The Hack

Consider the situations in which a 'calculated' jump can occur:

  1. Probably the most common is returning from a subroutine, such as:
            add r0,r0,r1
          * movs pc,r14
  2. Switch statements:
          * add pc,pc,r0,lsl #2
            mov r0,r0
            b zero_case
            b one_case
            b two_case
            b three_case
  3. Method call, eg (something like):
          * ldr pc,[r5,lsl #2]
  4. (any others?)

The easy (but inefficient) way of translating each of these cases to native code is simple - don't. This is the current solution used in ARMphetamine: when the program counter is set to an arbitrary address, just drop back to the interpretive emulator. This isn't quite so bad as it might be - due to the way the profiling system works, it's possible that the emulator will do a hash table lookup on the new program counter address before any code has been (slowly) emulated, and discover that a block of translated code does indeed exist for that address. Unfortunately this involves dropping back into C code and doing a slow (at the level of instruction granularity) hash-table lookup before execution of emulated code can continue.

If we propose the hypothesis that each calculated jump is only likely to transfer control to one of a handful of addresses, we can avoid doing a global hash-table lookup by dynamically compiling the hash table as inline code, in such a way that:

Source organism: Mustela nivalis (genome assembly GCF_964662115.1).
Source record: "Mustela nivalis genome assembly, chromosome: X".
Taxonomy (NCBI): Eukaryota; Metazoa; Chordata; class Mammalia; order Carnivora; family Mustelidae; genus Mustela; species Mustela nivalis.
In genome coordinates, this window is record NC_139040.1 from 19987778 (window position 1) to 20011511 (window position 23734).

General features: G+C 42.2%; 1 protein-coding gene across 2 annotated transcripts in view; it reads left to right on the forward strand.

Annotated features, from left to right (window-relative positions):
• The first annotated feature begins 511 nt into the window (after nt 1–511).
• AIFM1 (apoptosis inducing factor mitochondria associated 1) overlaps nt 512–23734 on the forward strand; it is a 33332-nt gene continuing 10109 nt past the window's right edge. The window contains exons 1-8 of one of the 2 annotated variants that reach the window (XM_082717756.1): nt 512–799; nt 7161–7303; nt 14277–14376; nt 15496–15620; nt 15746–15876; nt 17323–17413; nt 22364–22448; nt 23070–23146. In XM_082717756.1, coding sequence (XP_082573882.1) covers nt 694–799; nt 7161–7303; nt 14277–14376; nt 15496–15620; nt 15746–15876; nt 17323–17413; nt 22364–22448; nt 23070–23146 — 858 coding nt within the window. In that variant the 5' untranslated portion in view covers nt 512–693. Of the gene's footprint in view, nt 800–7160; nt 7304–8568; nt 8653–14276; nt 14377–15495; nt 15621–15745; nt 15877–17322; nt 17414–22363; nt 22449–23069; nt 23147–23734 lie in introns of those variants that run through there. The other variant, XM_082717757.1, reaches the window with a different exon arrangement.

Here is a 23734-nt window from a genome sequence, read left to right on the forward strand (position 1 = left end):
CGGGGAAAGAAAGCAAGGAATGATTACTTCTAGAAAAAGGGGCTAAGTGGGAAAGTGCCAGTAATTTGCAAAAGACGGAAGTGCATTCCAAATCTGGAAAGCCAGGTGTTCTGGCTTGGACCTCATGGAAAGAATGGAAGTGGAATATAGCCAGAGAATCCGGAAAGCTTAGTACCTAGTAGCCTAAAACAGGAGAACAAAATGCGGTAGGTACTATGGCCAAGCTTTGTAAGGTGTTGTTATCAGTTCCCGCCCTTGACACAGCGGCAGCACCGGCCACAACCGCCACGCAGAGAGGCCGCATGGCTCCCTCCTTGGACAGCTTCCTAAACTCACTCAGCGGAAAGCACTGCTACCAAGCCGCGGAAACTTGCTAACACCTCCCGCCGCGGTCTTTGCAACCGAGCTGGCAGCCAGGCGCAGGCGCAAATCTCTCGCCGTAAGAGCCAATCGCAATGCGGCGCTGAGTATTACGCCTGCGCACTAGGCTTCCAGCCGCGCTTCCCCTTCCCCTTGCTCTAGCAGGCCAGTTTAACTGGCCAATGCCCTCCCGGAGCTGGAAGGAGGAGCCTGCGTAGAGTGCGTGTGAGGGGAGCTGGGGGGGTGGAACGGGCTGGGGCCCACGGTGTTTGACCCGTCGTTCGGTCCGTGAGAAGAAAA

Both of these conditions can be implemented extremely efficiently in the target machine code, and should serve to speed up emulation considerably.

        movl %eax,%ecx           # eax contains emulated system's program counter
        shrl $7,%ecx
        xorl %eax,%ecx           # some fast, arbitrary hash function

        andl $3,%ecx             # size of hash table
        jmp *hashtab(,%ecx,4)

        .long hashcase0
        .long hashcase1
        .long default
        .long hashcase3

        cmpl $0x12345678,%eax
        je code_at_12345678

        cmpl $0x23456781,%eax
        je code_at_23456781

        jmp default              # for fall-through case